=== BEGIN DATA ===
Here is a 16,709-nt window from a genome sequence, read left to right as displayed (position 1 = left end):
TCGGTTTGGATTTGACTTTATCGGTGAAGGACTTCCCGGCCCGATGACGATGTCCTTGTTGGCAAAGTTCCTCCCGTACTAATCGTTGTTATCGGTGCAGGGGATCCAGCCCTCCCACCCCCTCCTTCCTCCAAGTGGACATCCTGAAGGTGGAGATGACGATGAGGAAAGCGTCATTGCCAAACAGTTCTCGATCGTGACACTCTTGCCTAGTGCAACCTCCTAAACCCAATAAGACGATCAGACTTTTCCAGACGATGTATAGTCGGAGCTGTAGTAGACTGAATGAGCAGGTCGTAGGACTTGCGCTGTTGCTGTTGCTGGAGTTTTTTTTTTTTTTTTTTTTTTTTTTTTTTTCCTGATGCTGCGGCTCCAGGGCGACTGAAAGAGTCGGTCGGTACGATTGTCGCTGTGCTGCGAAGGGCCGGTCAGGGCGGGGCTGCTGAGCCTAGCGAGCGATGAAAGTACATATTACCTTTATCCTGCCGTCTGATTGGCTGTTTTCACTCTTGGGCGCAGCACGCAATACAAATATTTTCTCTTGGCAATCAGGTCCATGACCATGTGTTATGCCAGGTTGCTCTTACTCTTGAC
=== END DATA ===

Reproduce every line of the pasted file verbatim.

Here is a 16,709-nt window from a genome sequence, read left to right as displayed (position 1 = left end):
TCGGTTTGGATTTGACTTTATCGGTGAAGGACTTCCCGGCCCGATGACGATGTCCTTGTTGGCAAAGTTCCTCCCGTACTAATCGTTGTTATCGGTGCAGGGGATCCAGCCCTCCCACCCCCTCCTTCCTCCAAGTGGACATCCTGAAGGTGGAGATGACGATGAGGAAAGCGTCATTGCCAAACAGTTCTCGATCGTGACACTCTTGCCTAGTGCAACCTCCTAAACCCAATAAGACGATCAGACTTTTCCAGACGATGTATAGTCGGAGCTGTAGTAGACTGAATGAGCAGGTCGTAGGACTTGCGCTGTTGCTGTTGCTGGAGTTTTTTTTTTTTTTTTTTTTTTTTTTTTTTTCCTGATGCTGCGGCTCCAGGGCGACTGAAAGAGTCGGTCGGTACGATTGTCGCTGTGCTGCGAAGGGCCGGTCAGGGCGGGGCTGCTGAGCCTAGCGAGCGATGAAAGTACATATTACCTTTATCCTGCCGTCTGATTGGCTGTTTTCACTCTTGGGCGCAGCACGCAATACAAATATTTTCTCTTGGCAATCAGGTCCATGACCATGTGTTATGCCAGGTTGCTCTTACTCTTGAC